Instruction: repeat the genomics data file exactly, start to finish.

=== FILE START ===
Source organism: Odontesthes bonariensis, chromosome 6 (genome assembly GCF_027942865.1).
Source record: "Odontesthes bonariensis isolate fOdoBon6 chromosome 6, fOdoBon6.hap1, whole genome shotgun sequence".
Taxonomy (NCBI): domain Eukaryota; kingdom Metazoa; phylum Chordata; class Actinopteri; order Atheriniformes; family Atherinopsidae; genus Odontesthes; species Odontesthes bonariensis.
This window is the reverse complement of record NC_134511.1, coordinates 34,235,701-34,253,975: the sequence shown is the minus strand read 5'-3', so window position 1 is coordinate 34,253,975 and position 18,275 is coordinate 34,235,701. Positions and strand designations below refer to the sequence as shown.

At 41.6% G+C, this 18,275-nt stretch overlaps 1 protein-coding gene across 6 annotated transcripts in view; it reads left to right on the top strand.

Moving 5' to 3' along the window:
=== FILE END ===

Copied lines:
Source organism: Odontesthes bonariensis, chromosome 6 (genome assembly GCF_027942865.1).
Source record: "Odontesthes bonariensis isolate fOdoBon6 chromosome 6, fOdoBon6.hap1, whole genome shotgun sequence".
Taxonomy (NCBI): domain Eukaryota; kingdom Metazoa; phylum Chordata; class Actinopteri; order Atheriniformes; family Atherinopsidae; genus Odontesthes; species Odontesthes bonariensis.
This window is the reverse complement of record NC_134511.1, coordinates 34,235,701-34,253,975: the sequence shown is the minus strand read 5'-3', so window position 1 is coordinate 34,253,975 and position 18,275 is coordinate 34,235,701. Positions and strand designations below refer to the sequence as shown.

At 41.6% G+C, this 18,275-nt stretch overlaps 1 protein-coding gene across 6 annotated transcripts in view; it reads left to right on the top strand.

Moving 5' to 3' along the window: